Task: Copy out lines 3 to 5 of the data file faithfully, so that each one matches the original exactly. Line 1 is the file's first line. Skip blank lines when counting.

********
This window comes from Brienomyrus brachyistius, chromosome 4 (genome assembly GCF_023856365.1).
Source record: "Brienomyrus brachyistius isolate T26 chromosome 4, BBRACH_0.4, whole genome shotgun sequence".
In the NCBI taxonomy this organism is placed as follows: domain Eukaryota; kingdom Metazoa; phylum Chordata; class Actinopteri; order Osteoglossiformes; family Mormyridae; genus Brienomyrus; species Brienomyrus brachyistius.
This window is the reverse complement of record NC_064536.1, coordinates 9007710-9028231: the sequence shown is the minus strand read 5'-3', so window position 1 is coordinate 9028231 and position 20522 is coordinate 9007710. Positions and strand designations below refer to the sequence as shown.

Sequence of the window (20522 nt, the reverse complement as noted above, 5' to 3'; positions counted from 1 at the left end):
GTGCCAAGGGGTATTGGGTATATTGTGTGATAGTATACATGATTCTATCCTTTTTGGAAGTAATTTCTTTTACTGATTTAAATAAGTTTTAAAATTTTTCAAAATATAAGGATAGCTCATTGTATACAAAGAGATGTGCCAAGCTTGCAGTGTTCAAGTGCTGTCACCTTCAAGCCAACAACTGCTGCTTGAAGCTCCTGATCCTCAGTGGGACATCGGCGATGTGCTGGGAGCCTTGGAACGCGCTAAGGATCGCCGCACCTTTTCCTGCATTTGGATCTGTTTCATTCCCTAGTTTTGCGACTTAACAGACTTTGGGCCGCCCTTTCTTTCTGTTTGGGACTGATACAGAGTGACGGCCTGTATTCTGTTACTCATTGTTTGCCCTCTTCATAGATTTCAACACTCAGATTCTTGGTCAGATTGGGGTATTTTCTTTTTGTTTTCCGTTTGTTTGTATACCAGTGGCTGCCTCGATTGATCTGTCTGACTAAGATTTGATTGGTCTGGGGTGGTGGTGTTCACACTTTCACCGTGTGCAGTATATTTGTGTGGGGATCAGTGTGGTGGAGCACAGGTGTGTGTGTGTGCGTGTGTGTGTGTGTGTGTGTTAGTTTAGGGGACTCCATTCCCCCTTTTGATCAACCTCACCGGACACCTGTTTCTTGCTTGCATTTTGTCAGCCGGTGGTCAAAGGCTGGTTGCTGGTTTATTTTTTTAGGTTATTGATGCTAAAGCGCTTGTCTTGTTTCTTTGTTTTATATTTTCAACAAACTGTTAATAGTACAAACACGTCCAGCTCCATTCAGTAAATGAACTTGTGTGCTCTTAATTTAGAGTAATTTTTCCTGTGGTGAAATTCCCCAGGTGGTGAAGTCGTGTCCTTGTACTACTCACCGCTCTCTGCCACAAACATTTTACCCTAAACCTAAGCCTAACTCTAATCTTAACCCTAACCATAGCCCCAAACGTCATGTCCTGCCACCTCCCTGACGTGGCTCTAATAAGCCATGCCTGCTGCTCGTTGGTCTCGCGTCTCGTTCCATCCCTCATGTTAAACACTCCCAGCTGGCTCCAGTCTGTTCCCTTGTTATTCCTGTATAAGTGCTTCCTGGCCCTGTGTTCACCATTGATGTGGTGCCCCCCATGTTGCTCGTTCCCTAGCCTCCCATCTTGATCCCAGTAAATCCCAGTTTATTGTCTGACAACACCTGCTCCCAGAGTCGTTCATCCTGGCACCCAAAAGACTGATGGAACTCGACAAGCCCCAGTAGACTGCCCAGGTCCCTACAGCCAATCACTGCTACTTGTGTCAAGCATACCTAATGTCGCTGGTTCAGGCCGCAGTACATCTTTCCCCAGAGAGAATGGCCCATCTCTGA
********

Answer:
In the NCBI taxonomy this organism is placed as follows: domain Eukaryota; kingdom Metazoa; phylum Chordata; class Actinopteri; order Osteoglossiformes; family Mormyridae; genus Brienomyrus; species Brienomyrus brachyistius.
This window is the reverse complement of record NC_064536.1, coordinates 9007710-9028231: the sequence shown is the minus strand read 5'-3', so window position 1 is coordinate 9028231 and position 20522 is coordinate 9007710. Positions and strand designations below refer to the sequence as shown.

Sequence of the window (20522 nt, the reverse complement as noted above, 5' to 3'; positions counted from 1 at the left end):